Oliver Perez is a maddening kind of pitcher. He can be brilliant at times and at others, one of the worst in baseball. He’s flaky with his command, and he puts a lot of balls into the air. He had one of his good stretches on Sunday, going seven scoreless, striking out six, walking two. But the Mets bullpen blew his lead before the Queens offense won it in extra innings.
Nate Robertson has had a rough year as he carries a 5.19 ERA and batters are hitting a robust .304/.354/.475 against him. So it’s kind of a bummer for him when he goes a full nine innings and only gets one run in support of the cause. Because he only allowed one run, it went into extras.
Vulture alert! Vulture alert!
As a Royals fan, this one is very, very hard to take. Joakim Soria giving up two home runs in a single appearance is atypical to say the least. It was nice of John Buck and Mike Aviles to pick him up when he was down.
One out, one win. It’s all about being lucky enough to end the half-inning right before your team scores.
The Wes Littleton Award
I’m officially dubbing a three-inning save in a blowout a “True Littleton”. Carlos Villanueva inherited an 8-1 lead and got a save for managing to keep the Pirates from scoring seven runs in 3.3 innings. In case you were curious, he accumulated .012 WPA, which actually sounds generous to me.
Please hold the applause
Manuel Corpas had a statistically odd game on Wednesday. On one hand, he got knocked around for three hits and two runs in an inning and got a hold he really didn’t deserve, accumulating a -.127 WPA. On the other hand, he struck out two and any time a run is scored on a Russell Branyan pinch hit infield single, you have to chalk a good part of it up to pure flukey bad luck.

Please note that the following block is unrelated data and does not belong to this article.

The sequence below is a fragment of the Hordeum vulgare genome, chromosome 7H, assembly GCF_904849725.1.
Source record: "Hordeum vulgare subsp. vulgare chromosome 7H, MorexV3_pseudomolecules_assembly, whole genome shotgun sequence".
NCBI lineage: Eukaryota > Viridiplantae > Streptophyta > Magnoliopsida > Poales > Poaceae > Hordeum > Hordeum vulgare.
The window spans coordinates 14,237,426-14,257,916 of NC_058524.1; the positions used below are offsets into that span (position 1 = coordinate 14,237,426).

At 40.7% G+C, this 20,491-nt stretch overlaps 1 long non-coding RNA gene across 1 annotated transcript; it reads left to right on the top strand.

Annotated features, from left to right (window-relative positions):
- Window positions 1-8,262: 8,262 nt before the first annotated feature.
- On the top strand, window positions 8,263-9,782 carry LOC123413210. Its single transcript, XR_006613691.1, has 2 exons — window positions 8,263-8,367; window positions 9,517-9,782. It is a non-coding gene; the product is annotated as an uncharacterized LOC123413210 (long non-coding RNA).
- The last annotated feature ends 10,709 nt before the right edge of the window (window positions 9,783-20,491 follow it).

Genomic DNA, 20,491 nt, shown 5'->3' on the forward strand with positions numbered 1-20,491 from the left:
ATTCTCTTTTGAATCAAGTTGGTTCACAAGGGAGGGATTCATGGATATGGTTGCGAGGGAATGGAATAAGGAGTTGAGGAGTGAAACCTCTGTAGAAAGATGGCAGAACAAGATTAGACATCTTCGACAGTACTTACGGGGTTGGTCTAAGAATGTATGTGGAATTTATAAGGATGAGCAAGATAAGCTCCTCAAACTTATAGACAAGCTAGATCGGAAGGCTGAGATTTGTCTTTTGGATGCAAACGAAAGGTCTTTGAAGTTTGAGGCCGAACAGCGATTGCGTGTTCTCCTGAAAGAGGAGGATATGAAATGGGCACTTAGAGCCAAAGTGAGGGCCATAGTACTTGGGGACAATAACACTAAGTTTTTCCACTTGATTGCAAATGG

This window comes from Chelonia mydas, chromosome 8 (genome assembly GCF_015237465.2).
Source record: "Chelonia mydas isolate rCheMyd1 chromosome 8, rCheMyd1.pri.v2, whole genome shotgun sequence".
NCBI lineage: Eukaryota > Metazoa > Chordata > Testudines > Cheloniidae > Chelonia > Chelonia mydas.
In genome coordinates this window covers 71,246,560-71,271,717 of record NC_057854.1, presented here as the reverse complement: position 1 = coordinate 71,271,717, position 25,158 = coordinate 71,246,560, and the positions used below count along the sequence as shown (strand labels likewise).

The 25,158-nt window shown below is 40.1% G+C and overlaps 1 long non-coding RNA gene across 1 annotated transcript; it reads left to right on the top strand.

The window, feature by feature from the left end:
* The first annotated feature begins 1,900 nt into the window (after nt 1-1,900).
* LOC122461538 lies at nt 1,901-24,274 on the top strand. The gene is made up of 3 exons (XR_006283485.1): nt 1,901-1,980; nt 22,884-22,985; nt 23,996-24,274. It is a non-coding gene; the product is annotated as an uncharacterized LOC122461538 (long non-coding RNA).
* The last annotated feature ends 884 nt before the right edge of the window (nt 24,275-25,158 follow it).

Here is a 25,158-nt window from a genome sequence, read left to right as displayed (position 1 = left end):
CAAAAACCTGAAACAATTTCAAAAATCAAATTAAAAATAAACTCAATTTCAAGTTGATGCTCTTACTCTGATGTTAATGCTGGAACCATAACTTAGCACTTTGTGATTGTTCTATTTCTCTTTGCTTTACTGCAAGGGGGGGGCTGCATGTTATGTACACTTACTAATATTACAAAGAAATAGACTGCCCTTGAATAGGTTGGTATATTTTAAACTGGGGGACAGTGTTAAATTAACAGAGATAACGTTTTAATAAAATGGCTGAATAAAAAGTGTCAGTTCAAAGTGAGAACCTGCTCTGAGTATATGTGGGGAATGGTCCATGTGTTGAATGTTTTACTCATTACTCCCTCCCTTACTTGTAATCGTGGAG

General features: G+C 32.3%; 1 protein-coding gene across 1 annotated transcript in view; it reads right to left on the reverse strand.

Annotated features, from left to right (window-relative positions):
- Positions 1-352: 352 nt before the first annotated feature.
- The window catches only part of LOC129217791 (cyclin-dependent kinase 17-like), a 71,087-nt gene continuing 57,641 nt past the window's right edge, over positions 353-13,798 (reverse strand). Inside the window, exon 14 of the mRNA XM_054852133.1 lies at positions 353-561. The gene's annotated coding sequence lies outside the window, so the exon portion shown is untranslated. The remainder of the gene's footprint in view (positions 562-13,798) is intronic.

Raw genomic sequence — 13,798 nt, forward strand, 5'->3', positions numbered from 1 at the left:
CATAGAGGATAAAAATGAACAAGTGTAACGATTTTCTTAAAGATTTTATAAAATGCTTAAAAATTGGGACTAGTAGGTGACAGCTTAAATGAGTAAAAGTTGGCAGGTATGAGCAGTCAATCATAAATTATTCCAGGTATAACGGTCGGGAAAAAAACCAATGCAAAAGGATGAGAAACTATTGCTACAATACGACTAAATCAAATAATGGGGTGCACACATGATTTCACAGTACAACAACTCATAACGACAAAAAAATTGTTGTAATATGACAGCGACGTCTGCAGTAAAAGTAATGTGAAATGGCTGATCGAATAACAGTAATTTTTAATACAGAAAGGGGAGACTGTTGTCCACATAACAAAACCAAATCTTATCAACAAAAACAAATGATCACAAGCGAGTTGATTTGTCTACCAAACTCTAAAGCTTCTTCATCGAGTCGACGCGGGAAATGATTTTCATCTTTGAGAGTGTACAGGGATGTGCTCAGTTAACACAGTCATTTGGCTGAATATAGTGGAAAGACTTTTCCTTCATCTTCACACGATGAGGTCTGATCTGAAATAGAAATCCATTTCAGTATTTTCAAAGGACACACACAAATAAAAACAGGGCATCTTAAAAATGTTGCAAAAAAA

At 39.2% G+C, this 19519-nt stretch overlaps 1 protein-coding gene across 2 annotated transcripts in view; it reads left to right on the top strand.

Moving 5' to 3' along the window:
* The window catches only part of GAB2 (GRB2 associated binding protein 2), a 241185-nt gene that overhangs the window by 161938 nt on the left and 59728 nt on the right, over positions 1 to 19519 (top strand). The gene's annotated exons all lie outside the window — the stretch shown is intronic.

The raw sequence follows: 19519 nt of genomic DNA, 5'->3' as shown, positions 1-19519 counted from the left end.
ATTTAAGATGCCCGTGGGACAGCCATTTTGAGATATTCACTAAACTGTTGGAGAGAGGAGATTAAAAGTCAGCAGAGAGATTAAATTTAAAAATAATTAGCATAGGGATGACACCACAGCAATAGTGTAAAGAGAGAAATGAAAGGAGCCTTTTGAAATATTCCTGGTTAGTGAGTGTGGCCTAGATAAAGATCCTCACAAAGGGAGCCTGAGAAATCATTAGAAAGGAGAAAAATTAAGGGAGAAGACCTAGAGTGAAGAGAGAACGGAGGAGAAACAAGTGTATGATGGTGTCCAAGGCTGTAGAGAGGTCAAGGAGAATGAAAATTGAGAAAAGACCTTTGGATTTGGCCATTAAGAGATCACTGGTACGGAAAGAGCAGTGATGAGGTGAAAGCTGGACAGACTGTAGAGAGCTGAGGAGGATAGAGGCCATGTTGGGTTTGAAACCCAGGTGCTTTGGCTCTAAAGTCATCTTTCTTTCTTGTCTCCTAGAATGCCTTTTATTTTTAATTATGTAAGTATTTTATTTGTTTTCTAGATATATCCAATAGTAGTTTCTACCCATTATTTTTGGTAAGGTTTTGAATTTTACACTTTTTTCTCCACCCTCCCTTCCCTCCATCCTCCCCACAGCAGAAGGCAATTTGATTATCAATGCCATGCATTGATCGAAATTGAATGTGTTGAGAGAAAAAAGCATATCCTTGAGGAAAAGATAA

Any sufficiently advanced defense is indistinguishable from pitching
On the Nate Robertson extra innings game, he struck out only one batter and the Mariners only managed four hits. He had a .140 BABIP against.
I don’t have a category for this
It needs to be mentioned somewhere, though. Dave Bush struck out 13 Rockies. That’s just a shade under a full fifth of the strikeouts he’s collected all season in 18 appearances accounting for 106 innings of work. His career K/9 is 6.17. It was a nice day’s work and I have no idea where it came from.
The Joe Carter Award
Donnie Murphy collected six RBI on the week, but he hit .188/.263/.313 along the way.
The Rey Sanchez Batting Average is all I’ve Got Award
Darin Erstad rapped out five singles, but only one double and he only walked once in 21 at-bats. .286/.318/.333 is the Darin Erstad we all know and love.
Elsewhere, I’m getting concerned about Carl Crawford. He hit eight singles this week with nothing going for extra bases and ended with a .276/.290/.276 line in 29 at bats. He’s hitting an empty .277/.322/.395 on the season. This just isn’t good.
Saying goodbye to old friends, maybe
I hope this week wasn’t the last we’ve seen of Mark Mulder and Moises Alou, but if it is, then they each had very nice careers. If you would have quizzed me a decade ago how long Alou had left, there’s no way I would have had him lasting this long. It has always seemed as though he’s a fragile player. And while he’s always been a very good hitter, he didn’t seem as though he was so good as to be able to last long term with injuries constantly wearing away at his skill set.